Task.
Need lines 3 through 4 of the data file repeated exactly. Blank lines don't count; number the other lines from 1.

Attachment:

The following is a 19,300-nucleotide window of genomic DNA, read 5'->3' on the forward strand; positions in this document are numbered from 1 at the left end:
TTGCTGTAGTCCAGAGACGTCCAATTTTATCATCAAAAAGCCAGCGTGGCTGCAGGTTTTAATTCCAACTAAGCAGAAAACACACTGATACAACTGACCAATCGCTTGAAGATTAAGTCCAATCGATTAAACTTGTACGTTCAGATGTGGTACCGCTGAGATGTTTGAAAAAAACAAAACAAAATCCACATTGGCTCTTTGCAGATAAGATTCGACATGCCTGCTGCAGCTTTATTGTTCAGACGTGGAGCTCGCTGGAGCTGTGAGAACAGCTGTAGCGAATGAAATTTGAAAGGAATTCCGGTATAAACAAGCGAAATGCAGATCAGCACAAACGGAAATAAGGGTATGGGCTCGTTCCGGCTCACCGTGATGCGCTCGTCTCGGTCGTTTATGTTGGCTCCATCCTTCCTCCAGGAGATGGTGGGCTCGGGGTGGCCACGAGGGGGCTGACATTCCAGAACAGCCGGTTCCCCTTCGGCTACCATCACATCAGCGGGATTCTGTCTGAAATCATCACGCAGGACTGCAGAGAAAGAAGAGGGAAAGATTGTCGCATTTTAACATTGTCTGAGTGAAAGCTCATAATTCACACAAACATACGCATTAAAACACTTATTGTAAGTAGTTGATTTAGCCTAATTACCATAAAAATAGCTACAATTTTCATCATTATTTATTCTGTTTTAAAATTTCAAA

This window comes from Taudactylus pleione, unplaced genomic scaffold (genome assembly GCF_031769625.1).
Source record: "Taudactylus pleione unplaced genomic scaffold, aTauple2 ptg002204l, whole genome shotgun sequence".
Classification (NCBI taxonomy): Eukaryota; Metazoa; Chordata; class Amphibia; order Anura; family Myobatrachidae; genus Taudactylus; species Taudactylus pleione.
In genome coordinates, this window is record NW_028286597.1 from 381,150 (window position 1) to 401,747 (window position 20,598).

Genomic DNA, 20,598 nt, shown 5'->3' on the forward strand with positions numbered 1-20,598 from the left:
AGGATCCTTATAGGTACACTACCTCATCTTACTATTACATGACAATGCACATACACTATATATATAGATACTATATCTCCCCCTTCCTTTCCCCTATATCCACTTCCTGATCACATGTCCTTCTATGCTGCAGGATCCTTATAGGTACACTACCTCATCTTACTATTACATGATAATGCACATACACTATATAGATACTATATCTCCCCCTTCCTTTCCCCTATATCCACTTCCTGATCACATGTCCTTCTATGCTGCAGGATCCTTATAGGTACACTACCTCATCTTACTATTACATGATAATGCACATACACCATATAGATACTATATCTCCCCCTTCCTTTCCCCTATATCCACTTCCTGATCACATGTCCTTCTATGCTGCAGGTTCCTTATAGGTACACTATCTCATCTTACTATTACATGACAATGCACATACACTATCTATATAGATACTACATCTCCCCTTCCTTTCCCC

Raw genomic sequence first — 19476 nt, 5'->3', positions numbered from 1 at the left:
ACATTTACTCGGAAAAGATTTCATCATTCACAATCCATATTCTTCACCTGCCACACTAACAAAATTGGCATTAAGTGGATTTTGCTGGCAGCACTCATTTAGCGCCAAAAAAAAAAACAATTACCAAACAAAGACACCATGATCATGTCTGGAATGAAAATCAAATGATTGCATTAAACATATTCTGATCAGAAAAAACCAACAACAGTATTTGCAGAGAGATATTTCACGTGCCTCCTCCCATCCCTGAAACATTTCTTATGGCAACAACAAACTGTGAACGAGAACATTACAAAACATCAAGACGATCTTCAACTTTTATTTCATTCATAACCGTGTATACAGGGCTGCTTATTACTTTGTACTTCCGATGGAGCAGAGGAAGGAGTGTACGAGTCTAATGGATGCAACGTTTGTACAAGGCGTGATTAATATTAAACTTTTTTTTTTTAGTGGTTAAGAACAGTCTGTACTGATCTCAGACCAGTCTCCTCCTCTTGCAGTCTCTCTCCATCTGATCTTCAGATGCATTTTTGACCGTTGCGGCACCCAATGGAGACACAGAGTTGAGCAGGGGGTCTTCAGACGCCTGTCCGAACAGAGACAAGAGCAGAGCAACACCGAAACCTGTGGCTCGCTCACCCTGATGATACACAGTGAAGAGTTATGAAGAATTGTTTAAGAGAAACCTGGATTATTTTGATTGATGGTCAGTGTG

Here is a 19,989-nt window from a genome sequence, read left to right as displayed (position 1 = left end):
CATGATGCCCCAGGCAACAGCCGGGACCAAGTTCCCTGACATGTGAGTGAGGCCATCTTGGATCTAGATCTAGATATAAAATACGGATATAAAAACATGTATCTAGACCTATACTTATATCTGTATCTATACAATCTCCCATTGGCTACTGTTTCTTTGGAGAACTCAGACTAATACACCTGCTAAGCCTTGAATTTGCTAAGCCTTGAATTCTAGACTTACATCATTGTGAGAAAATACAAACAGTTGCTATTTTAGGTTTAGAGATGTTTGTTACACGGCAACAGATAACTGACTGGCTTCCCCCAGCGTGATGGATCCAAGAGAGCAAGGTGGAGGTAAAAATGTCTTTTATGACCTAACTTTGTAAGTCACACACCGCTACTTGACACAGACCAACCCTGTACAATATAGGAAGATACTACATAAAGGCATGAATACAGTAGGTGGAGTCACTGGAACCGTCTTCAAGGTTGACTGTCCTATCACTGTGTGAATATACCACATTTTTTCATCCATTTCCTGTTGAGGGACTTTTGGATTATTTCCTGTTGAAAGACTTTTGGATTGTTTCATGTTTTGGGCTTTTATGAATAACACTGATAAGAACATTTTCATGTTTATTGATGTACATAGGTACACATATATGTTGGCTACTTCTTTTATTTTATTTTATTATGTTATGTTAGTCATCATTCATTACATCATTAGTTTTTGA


This window comes from Taudactylus pleione, unplaced genomic scaffold (genome assembly GCF_031769625.1).
Source record: "Taudactylus pleione unplaced genomic scaffold, aTauple2 ptg002204l, whole genome shotgun sequence".